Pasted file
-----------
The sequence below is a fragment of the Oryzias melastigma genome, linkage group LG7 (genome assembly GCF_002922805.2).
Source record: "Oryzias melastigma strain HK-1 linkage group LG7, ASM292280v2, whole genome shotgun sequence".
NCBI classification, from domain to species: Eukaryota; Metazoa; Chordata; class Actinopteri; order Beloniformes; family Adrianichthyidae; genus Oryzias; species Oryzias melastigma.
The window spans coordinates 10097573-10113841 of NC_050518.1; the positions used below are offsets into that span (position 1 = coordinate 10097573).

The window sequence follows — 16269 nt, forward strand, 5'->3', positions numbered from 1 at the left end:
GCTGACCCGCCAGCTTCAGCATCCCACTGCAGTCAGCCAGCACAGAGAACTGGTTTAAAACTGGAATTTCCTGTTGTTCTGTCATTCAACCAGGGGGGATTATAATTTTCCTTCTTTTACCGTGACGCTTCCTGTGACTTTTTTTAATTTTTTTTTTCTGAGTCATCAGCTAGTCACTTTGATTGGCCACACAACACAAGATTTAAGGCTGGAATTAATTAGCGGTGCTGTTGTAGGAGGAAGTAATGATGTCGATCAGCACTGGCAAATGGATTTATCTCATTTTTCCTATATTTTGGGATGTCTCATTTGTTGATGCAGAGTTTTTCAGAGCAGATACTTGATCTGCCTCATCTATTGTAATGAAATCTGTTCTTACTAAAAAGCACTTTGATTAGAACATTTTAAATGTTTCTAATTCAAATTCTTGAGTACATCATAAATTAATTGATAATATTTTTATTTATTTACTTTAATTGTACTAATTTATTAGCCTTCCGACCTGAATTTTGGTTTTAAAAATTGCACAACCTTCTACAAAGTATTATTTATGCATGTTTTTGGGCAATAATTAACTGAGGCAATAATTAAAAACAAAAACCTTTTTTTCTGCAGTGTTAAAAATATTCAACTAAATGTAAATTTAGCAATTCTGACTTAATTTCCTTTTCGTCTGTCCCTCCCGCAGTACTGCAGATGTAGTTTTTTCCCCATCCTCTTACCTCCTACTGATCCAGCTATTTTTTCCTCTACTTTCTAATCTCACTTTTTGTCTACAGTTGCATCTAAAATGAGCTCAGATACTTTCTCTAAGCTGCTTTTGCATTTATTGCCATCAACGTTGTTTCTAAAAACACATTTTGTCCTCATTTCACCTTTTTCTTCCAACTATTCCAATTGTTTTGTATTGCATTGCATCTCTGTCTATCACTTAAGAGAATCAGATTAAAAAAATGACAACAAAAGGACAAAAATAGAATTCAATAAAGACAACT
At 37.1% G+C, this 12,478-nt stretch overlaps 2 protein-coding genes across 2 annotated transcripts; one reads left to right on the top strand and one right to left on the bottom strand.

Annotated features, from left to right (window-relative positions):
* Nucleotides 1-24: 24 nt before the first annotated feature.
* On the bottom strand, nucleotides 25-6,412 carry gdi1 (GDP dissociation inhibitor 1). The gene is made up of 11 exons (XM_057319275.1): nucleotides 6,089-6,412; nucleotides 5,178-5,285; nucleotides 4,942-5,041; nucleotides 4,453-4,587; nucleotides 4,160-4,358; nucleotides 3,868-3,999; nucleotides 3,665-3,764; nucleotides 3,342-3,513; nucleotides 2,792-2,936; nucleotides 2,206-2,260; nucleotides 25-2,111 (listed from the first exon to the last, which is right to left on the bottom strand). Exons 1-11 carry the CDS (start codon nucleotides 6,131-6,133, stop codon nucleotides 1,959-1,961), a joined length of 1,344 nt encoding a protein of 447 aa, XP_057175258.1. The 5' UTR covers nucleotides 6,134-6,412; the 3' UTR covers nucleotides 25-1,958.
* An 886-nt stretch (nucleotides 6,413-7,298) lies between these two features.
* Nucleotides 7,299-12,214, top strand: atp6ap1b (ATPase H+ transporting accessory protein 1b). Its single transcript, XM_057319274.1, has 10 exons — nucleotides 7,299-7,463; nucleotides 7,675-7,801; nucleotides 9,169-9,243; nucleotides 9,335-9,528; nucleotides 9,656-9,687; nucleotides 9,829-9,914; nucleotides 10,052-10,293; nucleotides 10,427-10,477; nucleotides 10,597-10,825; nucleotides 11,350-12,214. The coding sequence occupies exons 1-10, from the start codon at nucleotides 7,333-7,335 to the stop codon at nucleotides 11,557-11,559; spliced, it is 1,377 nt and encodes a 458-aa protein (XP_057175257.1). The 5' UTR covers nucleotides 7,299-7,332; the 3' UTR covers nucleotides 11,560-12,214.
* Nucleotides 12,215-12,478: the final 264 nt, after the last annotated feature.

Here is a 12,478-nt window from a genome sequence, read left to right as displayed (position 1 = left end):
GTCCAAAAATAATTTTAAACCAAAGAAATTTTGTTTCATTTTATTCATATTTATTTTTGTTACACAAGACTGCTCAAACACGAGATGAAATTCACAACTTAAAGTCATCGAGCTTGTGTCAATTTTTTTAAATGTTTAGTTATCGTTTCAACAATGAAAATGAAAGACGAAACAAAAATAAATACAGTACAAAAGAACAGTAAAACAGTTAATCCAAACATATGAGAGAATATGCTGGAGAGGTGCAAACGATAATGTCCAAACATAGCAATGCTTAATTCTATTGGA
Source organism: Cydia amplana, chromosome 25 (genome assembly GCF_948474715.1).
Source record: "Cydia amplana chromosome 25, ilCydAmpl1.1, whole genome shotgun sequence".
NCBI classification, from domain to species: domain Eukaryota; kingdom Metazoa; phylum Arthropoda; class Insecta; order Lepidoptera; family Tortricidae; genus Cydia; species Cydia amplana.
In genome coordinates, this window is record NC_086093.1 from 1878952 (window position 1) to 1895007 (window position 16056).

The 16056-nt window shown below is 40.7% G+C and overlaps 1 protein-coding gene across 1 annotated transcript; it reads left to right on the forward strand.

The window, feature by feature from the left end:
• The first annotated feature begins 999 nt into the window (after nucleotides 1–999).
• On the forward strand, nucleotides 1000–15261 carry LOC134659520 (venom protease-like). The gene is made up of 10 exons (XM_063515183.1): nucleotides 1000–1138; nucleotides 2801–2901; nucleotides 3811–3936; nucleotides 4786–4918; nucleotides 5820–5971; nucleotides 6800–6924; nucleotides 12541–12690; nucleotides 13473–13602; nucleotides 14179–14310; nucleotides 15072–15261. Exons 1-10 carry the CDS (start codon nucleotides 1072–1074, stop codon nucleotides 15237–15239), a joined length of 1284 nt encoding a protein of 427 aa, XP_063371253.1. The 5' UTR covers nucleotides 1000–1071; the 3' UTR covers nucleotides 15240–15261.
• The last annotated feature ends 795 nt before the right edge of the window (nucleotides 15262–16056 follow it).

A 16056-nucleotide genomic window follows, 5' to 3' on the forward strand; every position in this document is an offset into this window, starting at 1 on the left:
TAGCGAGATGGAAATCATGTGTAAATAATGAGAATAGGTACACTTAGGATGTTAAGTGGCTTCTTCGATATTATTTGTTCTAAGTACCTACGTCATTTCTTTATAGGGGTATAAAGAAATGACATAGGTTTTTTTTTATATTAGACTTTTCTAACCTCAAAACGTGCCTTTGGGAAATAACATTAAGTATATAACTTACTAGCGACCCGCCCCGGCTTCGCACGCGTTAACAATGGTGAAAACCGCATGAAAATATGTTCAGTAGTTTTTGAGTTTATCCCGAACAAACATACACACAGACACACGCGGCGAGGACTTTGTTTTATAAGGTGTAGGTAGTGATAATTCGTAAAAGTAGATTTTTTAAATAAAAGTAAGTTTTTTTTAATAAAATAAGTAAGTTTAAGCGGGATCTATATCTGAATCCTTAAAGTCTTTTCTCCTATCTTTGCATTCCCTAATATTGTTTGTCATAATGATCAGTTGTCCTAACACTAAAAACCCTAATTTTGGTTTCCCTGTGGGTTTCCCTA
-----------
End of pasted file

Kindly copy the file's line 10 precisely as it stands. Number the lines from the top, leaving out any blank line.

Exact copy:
* On the bottom strand, nucleotides 25-6,412 carry gdi1 (GDP dissociation inhibitor 1). The gene is made up of 11 exons (XM_057319275.1): nucleotides 6,089-6,412; nucleotides 5,178-5,285; nucleotides 4,942-5,041; nucleotides 4,453-4,587; nucleotides 4,160-4,358; nucleotides 3,868-3,999; nucleotides 3,665-3,764; nucleotides 3,342-3,513; nucleotides 2,792-2,936; nucleotides 2,206-2,260; nucleotides 25-2,111 (listed from the first exon to the last, which is right to left on the bottom strand). Exons 1-11 carry the CDS (start codon nucleotides 6,131-6,133, stop codon nucleotides 1,959-1,961), a joined length of 1,344 nt encoding a protein of 447 aa, XP_057175258.1. The 5' UTR covers nucleotides 6,134-6,412; the 3' UTR covers nucleotides 25-1,958.